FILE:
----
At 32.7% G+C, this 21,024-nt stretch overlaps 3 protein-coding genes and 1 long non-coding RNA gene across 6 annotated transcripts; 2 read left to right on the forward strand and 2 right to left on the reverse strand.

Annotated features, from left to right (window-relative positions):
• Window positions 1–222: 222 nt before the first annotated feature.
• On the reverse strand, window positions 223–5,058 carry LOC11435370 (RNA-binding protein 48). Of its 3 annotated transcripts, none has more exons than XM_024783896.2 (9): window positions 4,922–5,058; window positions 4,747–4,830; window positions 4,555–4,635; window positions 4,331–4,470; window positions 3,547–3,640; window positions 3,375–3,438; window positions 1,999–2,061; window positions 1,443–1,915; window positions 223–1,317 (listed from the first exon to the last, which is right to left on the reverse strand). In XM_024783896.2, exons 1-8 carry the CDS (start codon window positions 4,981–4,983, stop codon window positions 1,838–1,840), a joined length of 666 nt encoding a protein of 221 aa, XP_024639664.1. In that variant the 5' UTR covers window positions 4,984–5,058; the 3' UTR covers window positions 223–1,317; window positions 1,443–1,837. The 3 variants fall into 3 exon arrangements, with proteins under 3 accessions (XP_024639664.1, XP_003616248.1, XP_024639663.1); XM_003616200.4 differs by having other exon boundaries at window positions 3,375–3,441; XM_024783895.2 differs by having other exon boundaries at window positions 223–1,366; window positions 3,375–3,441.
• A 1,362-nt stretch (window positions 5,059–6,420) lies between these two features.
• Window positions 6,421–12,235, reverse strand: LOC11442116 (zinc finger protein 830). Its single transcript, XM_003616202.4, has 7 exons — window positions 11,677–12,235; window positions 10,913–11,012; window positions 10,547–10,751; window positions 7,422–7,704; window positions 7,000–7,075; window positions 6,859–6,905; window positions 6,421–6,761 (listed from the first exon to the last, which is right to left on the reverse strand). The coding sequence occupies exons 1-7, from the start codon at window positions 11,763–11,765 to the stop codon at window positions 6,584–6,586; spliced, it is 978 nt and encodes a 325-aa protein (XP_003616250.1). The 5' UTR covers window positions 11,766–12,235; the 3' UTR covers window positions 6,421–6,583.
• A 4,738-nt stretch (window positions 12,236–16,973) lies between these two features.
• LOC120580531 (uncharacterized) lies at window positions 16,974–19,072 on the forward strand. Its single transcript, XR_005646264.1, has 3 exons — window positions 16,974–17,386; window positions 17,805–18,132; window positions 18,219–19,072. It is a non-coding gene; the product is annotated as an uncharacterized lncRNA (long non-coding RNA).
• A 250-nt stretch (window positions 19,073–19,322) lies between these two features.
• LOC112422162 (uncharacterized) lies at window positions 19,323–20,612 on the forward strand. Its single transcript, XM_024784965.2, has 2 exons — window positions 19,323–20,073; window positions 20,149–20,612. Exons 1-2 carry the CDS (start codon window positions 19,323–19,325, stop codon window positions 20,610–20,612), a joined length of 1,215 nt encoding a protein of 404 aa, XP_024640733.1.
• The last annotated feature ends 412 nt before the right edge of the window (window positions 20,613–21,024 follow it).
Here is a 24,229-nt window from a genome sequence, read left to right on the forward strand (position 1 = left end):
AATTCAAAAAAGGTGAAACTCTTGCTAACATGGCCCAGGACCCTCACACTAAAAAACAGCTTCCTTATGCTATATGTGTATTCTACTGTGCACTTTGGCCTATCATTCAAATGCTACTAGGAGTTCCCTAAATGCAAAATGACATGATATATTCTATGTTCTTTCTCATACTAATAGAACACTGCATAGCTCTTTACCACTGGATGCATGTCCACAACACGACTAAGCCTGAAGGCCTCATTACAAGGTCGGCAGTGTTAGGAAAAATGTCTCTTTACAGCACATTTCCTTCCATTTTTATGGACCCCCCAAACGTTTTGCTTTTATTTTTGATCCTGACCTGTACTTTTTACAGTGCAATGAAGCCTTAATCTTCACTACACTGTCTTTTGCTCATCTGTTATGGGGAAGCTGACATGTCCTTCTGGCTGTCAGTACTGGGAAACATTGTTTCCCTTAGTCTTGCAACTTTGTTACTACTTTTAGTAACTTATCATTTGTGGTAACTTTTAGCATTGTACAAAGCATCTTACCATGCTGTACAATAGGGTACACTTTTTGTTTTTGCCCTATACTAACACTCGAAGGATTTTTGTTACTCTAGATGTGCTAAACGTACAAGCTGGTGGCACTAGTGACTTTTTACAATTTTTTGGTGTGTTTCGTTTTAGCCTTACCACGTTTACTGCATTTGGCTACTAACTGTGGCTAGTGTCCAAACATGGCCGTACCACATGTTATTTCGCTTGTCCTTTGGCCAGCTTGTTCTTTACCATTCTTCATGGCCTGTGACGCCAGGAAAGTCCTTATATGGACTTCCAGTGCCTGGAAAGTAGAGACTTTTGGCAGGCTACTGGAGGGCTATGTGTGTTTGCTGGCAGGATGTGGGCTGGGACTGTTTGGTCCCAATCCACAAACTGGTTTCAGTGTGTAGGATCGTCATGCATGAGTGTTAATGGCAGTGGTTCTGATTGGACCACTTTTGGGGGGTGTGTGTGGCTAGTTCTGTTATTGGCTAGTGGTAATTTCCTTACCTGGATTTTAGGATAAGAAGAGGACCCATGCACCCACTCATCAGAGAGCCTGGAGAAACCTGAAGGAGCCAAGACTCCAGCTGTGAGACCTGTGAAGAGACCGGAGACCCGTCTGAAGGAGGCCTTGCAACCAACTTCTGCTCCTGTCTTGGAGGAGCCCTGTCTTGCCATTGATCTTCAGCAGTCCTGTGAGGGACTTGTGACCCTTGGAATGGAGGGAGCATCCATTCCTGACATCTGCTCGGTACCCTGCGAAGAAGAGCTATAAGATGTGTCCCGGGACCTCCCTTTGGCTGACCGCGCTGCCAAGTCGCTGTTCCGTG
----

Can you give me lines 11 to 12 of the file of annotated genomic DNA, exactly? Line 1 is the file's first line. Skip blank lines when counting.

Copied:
• The last annotated feature ends 412 nt before the right edge of the window (window positions 20,613–21,024 follow it).
Here is a 24,229-nt window from a genome sequence, read left to right on the forward strand (position 1 = left end):